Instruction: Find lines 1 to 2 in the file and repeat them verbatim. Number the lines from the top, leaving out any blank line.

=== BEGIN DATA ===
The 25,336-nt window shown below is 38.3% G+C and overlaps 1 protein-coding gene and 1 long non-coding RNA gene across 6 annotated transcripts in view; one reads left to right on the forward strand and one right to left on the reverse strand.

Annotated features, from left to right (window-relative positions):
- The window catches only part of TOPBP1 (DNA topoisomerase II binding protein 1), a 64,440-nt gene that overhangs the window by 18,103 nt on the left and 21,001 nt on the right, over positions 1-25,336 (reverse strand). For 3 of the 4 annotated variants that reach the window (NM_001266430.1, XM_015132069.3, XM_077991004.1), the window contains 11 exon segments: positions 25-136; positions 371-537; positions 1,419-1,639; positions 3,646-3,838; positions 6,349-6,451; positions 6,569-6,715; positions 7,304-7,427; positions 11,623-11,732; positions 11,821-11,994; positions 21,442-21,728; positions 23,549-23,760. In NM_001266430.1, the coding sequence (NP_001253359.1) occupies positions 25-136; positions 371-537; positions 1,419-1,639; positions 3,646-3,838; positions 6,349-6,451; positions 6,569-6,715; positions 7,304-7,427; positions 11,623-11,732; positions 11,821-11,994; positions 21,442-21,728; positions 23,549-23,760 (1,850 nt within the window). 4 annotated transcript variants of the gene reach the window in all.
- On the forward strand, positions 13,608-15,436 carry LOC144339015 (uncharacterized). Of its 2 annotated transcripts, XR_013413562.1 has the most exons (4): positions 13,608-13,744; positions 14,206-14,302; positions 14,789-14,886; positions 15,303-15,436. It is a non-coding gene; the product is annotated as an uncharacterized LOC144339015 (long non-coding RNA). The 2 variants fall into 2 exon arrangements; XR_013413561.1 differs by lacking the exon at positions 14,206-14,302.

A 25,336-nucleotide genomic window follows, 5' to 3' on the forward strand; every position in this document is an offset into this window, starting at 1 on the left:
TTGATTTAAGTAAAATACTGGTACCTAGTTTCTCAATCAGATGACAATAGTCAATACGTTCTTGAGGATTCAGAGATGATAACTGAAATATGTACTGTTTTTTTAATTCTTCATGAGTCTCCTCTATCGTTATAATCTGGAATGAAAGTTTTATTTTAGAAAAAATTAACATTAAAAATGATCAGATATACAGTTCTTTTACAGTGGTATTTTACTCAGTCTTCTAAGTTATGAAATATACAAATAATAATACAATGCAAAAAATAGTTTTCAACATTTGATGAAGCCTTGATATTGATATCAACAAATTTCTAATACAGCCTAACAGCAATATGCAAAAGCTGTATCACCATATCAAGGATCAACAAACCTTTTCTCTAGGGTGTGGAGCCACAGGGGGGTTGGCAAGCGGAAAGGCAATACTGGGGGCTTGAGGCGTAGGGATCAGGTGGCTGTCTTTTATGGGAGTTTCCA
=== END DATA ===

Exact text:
The 25,336-nt window shown below is 38.3% G+C and overlaps 1 protein-coding gene and 1 long non-coding RNA gene across 6 annotated transcripts in view; one reads left to right on the forward strand and one right to left on the reverse strand.

Annotated features, from left to right (window-relative positions):